Open City Documentary Festival 2019 – Focus: Treasure Island, Variations On A Waterpark
Next in our series of new writing on non-fiction, Andrew Northrop on Guillaume Brac’s Treasure Island, looking at how it engages with the particularities of place and public space.
Guillaume Brac’s Treasure Island is a film that turns the bizarre fabric of commercialised free-time on its head. Simmering under the non-place setting of a French waterpark, dysfunctional currents challenge the park’s innocuous commercial façade. Under-age visitors attempt to sneak into the grounds when refused entry, a group of teenage workers invite friends and crushes to visit the park after-hours whilst ducking from security patrols, and board members discuss the temperature and its correspondence to visitor counts – they’re all the hidden processes that we don’t see as visitors.
On the surface an observational documentary about a waterpark might seem banal, especially with the current resurgence of politically urgent filmmaking bringing us face to face with the world’s various emergencies, injustices and losses. Instead of thinking of Treasure Island as being detached from that however, we should think of it more as a complementary piece – one that highlights the absurdities of consumption whilst the world outside is in turmoil. Though the waterpark presents itself as somewhat of an oasis, bringing in architectural styles that allure to other publicly used parts of the world, it is undeniably a commercial space that deals in the private, with security guards, CCTV and safety requirements dictating and shaping the visitor’s experience.
In the Michael Sorkin edited volume ‘Variations on a Theme Park: The New American City and the End of Public Place’ (1992), a handful of academics posited that the act of building a small replication of the outside world is key to the success of Western spaces ranging from the hegemony of malls to locations such as Disneyland and South Street Seaport – which seemingly offer everything under the sun for the purposes of visitor retention. This presentation of a world within an attraction has repeatedly replaced and monetised our free time, but also champions panoptic surveillance and an enforced façade: employees need to act a certain way, or else they face dismissal.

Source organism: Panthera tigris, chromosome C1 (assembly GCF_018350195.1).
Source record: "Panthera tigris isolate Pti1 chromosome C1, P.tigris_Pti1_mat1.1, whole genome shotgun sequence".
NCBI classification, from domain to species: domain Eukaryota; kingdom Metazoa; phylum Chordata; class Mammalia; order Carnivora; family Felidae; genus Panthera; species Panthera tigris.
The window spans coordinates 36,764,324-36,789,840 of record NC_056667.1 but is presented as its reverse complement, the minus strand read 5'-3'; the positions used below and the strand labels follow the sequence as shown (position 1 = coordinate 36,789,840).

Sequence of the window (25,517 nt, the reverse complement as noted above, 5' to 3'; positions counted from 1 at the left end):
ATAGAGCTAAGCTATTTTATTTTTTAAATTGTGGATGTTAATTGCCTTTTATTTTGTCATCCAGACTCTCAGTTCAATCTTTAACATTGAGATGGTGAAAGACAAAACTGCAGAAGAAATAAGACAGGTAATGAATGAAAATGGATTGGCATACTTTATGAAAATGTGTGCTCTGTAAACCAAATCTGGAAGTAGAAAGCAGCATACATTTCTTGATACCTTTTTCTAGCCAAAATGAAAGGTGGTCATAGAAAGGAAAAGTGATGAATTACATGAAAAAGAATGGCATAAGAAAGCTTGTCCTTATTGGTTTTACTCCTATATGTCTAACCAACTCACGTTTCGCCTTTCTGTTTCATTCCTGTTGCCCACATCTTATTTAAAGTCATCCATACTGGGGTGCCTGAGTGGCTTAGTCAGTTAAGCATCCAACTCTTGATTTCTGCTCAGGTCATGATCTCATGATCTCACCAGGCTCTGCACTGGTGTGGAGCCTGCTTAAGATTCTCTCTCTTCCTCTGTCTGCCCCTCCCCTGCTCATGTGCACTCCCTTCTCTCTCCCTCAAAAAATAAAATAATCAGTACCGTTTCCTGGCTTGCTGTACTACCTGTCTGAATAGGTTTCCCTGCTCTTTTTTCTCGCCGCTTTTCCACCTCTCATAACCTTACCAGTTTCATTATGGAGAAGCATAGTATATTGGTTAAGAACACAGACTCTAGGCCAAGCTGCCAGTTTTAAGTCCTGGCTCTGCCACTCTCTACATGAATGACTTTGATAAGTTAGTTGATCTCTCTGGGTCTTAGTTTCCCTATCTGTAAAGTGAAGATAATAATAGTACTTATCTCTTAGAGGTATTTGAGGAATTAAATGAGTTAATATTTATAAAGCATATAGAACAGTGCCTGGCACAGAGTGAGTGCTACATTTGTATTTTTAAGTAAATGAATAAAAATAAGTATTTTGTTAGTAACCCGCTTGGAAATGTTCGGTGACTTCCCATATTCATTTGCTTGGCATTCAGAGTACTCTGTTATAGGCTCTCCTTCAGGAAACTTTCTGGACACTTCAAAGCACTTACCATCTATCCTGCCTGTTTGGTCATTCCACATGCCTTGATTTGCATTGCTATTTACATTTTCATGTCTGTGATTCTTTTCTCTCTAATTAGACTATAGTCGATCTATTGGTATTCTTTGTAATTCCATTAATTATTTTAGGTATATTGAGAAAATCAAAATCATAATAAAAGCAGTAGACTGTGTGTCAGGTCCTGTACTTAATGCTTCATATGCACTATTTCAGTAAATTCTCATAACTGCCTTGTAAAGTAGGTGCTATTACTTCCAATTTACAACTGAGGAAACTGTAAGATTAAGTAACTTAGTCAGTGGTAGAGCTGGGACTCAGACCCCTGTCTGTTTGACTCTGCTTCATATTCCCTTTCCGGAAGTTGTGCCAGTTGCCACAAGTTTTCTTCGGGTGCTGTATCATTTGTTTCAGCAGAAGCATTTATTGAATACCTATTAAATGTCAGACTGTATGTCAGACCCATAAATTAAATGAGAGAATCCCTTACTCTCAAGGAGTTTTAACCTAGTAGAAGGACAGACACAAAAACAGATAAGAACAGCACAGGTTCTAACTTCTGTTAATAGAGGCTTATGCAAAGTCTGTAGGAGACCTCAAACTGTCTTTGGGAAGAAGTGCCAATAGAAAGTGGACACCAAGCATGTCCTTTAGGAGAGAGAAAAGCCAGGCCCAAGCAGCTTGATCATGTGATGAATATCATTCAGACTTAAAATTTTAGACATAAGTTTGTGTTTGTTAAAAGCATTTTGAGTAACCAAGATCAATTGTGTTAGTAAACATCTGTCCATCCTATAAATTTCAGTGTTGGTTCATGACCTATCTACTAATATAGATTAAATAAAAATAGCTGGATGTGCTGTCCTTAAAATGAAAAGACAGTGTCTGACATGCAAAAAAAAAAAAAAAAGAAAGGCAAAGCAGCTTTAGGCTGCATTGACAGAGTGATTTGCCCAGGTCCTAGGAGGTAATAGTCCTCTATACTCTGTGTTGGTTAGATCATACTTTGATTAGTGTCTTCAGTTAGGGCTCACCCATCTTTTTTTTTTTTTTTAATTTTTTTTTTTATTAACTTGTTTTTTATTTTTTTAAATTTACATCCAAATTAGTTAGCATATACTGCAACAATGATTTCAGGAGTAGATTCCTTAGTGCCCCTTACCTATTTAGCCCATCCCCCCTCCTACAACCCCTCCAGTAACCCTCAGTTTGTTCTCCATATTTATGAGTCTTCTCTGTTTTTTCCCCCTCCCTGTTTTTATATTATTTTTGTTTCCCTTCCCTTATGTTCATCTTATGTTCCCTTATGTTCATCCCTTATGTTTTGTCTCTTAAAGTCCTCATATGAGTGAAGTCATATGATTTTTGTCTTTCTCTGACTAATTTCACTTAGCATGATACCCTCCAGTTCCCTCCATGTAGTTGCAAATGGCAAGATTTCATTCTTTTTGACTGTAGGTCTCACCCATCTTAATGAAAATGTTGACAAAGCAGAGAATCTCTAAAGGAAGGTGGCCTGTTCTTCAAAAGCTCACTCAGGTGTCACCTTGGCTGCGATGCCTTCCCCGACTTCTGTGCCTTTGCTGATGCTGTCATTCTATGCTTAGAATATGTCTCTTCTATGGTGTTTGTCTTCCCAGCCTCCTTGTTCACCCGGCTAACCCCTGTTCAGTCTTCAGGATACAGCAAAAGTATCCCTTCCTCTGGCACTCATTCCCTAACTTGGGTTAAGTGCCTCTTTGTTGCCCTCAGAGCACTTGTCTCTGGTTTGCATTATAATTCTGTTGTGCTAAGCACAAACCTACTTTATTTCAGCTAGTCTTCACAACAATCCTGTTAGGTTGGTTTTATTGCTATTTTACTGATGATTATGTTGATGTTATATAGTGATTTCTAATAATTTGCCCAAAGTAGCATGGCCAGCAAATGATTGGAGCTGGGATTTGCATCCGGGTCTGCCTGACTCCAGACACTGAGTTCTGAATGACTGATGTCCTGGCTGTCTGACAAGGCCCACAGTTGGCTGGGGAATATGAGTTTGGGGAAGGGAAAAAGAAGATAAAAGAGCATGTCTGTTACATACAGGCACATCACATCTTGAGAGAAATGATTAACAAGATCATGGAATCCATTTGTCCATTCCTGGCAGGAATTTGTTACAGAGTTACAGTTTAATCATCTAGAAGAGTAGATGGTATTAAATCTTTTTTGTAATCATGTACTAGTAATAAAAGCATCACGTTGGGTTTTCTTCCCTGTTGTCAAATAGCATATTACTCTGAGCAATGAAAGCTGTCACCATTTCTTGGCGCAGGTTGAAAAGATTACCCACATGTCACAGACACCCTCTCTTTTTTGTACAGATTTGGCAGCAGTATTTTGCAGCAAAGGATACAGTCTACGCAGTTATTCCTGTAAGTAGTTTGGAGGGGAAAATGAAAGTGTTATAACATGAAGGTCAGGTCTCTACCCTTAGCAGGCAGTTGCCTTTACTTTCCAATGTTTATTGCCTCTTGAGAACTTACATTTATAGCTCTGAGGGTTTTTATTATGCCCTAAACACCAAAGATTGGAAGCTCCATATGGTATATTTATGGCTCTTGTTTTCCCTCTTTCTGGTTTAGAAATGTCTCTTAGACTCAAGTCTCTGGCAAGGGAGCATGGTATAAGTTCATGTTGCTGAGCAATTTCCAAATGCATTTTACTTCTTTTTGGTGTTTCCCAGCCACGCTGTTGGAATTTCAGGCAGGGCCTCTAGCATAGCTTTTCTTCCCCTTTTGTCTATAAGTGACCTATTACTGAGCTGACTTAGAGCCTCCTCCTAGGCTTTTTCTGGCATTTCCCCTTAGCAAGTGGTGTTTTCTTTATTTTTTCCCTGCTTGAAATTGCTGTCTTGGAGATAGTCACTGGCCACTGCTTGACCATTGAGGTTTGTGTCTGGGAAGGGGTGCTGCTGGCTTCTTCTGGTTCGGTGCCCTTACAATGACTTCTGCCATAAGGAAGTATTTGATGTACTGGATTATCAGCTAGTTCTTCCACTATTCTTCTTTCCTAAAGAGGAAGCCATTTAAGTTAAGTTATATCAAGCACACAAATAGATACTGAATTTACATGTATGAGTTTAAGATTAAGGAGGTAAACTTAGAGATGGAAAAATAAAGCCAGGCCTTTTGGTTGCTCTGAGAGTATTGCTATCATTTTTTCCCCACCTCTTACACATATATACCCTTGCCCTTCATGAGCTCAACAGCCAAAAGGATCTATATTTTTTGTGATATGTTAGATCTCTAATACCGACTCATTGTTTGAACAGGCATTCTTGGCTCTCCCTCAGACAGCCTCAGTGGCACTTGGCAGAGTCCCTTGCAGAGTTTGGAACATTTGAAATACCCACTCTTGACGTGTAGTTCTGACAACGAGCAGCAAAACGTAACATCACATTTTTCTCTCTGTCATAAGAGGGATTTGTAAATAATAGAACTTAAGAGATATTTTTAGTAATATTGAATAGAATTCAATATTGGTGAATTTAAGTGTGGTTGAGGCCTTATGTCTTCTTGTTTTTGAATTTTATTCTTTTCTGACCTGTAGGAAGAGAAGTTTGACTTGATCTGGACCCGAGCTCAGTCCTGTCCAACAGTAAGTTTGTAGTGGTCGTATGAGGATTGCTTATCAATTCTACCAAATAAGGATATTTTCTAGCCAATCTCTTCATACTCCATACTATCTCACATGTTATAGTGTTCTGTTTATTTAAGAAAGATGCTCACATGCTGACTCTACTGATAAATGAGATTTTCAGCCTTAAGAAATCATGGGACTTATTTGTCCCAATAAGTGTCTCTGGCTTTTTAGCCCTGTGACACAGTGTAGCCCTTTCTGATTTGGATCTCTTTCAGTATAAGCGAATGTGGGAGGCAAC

For many who work in the service industry in menial tasks, that awareness of the inner workings of these spaces is well known. Treasure Island quite often taps into that current. That embracing of the dysfunctional, and the breaking down of the capitalistic veil, has often blossomed in films such as Clerks and Slacker, where characters became compelling through their subversion of the intended means of their commercial settings and places of employment. That’s why the activities of Jeremy – an attractive young man with wavy blond locks, a perfectly chiselled body– feels so engaging. His act of bringing his friends and customers he’s flirted with along to the park late at night (and subsequently drawing the watchful attention of the waterpark’s officials) challenges the park’s constructed mythos. It is also where he crafts his own image as a calm and approachable young man seemingly unaffected by outside pressures and reaping the rewards of the post-closure park.
When the park is closed and people sneak back in, when underage visitors are caught trying to climb fences, when visitors have to be evacuated from the pools due to an incoming stormfront, and when a giant waterslide is lit up by nothing but the twilight and a security guard’s roaming torchlight – that’s when Treasure Island locks onto those feelings of dysfunctional and offers us a different vantage point. Brac’s observations break down the false image of the ‘public space’ whilst the board members seek to enforce the park’s private interests behind walls that the public never see.
The dysfunctional re-imagining of the waterpark is where new and unorthodox relationships with its commercial trappings are forged, and as the young Jeremy muses: “I know I can carry on elsewhere, but I’m really attached to this place. It’s my big garden here.” Referring to the park as a garden when its merely a commercial place that has commodified its green surroundings is a false dichotomy however, indicating that Jeremy is ultimately just as caught up in the park’s façade as anyone else.
Andrew Northrop is a writer based in London, and a marketing assistant at Open City Documentary Festival.